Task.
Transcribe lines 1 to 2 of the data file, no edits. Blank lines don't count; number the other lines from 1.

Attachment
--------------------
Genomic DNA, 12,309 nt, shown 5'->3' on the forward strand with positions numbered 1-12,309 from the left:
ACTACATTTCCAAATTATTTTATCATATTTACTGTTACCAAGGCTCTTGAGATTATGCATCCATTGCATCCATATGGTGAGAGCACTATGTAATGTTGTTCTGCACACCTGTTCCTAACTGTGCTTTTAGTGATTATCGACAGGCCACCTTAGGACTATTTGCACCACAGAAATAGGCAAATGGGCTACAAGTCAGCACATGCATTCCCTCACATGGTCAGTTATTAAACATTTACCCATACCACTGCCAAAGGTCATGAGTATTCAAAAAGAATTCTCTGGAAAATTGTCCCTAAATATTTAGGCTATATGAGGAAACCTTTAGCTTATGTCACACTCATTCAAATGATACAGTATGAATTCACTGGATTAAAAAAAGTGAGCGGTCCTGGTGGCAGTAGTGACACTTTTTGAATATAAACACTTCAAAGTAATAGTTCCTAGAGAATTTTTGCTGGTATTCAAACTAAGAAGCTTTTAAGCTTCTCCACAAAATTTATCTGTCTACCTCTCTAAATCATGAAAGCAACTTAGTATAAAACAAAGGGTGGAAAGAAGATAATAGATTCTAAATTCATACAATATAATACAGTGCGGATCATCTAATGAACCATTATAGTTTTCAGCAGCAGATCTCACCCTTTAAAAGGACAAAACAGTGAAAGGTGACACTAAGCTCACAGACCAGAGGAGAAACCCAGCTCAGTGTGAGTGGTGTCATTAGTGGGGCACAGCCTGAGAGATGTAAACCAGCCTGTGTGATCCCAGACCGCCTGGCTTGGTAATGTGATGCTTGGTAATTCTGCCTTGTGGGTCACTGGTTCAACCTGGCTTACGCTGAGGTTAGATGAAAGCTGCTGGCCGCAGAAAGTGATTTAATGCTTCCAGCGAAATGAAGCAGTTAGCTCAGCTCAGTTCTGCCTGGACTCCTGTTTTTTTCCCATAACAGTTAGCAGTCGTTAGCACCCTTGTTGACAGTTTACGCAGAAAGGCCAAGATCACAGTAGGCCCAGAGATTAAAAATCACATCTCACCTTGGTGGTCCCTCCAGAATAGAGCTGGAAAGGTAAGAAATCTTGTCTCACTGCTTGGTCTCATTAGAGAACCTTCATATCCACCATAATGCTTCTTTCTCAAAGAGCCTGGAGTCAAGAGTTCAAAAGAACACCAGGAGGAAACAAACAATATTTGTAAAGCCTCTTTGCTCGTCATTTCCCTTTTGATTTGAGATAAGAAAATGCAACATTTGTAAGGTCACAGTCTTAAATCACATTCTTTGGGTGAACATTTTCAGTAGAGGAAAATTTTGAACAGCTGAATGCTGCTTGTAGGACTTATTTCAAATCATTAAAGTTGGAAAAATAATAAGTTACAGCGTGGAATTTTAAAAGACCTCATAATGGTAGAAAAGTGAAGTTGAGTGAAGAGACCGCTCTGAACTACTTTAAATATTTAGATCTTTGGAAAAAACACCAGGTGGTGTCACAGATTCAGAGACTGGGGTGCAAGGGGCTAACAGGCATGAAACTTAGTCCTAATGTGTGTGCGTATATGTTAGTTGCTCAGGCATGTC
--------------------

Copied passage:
Genomic DNA, 12,309 nt, shown 5'->3' on the forward strand with positions numbered 1-12,309 from the left:
ACTACATTTCCAAATTATTTTATCATATTTACTGTTACCAAGGCTCTTGAGATTATGCATCCATTGCATCCATATGGTGAGAGCACTATGTAATGTTGTTCTGCACACCTGTTCCTAACTGTGCTTTTAGTGATTATCGACAGGCCACCTTAGGACTATTTGCACCACAGAAATAGGCAAATGGGCTACAAGTCAGCACATGCATTCCCTCACATGGTCAGTTATTAAACATTTACCCATACCACTGCCAAAGGTCATGAGTATTCAAAAAGAATTCTCTGGAAAATTGTCCCTAAATATTTAGGCTATATGAGGAAACCTTTAGCTTATGTCACACTCATTCAAATGATACAGTATGAATTCACTGGATTAAAAAAAGTGAGCGGTCCTGGTGGCAGTAGTGACACTTTTTGAATATAAACACTTCAAAGTAATAGTTCCTAGAGAATTTTTGCTGGTATTCAAACTAAGAAGCTTTTAAGCTTCTCCACAAAATTTATCTGTCTACCTCTCTAAATCATGAAAGCAACTTAGTATAAAACAAAGGGTGGAAAGAAGATAATAGATTCTAAATTCATACAATATAATACAGTGCGGATCATCTAATGAACCATTATAGTTTTCAGCAGCAGATCTCACCCTTTAAAAGGACAAAACAGTGAAAGGTGACACTAAGCTCACAGACCAGAGGAGAAACCCAGCTCAGTGTGAGTGGTGTCATTAGTGGGGCACAGCCTGAGAGATGTAAACCAGCCTGTGTGATCCCAGACCGCCTGGCTTGGTAATGTGATGCTTGGTAATTCTGCCTTGTGGGTCACTGGTTCAACCTGGCTTACGCTGAGGTTAGATGAAAGCTGCTGGCCGCAGAAAGTGATTTAATGCTTCCAGCGAAATGAAGCAGTTAGCTCAGCTCAGTTCTGCCTGGACTCCTGTTTTTTTCCCATAACAGTTAGCAGTCGTTAGCACCCTTGTTGACAGTTTACGCAGAAAGGCCAAGATCACAGTAGGCCCAGAGATTAAAAATCACATCTCACCTTGGTGGTCCCTCCAGAATAGAGCTGGAAAGGTAAGAAATCTTGTCTCACTGCTTGGTCTCATTAGAGAACCTTCATATCCACCATAATGCTTCTTTCTCAAAGAGCCTGGAGTCAAGAGTTCAAAAGAACACCAGGAGGAAACAAACAATATTTGTAAAGCCTCTTTGCTCGTCATTTCCCTTTTGATTTGAGATAAGAAAATGCAACATTTGTAAGGTCACAGTCTTAAATCACATTCTTTGGGTGAACATTTTCAGTAGAGGAAAATTTTGAACAGCTGAATGCTGCTTGTAGGACTTATTTCAAATCATTAAAGTTGGAAAAATAATAAGTTACAGCGTGGAATTTTAAAAGACCTCATAATGGTAGAAAAGTGAAGTTGAGTGAAGAGACCGCTCTGAACTACTTTAAATATTTAGATCTTTGGAAAAAACACCAGGTGGTGTCACAGATTCAGAGACTGGGGTGCAAGGGGCTAACAGGCATGAAACTTAGTCCTAATGTGTGTGCGTATATGTTAGTTGCTCAGGCATGTC